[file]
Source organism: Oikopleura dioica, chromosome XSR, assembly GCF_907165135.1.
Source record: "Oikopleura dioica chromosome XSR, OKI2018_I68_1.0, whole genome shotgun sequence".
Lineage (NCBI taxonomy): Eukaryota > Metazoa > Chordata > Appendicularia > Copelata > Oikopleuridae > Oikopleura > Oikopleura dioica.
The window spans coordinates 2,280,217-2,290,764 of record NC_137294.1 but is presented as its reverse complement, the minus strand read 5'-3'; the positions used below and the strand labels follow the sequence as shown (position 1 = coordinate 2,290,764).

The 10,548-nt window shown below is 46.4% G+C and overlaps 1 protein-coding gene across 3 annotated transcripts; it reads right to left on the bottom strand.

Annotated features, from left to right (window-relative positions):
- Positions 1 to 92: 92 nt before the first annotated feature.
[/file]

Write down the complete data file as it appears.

Source organism: Oikopleura dioica, chromosome XSR, assembly GCF_907165135.1.
Source record: "Oikopleura dioica chromosome XSR, OKI2018_I68_1.0, whole genome shotgun sequence".
Lineage (NCBI taxonomy): Eukaryota > Metazoa > Chordata > Appendicularia > Copelata > Oikopleuridae > Oikopleura > Oikopleura dioica.
The window spans coordinates 2,280,217-2,290,764 of record NC_137294.1 but is presented as its reverse complement, the minus strand read 5'-3'; the positions used below and the strand labels follow the sequence as shown (position 1 = coordinate 2,290,764).

The 10,548-nt window shown below is 46.4% G+C and overlaps 1 protein-coding gene across 3 annotated transcripts; it reads right to left on the bottom strand.

Annotated features, from left to right (window-relative positions):
- Positions 1 to 92: 92 nt before the first annotated feature.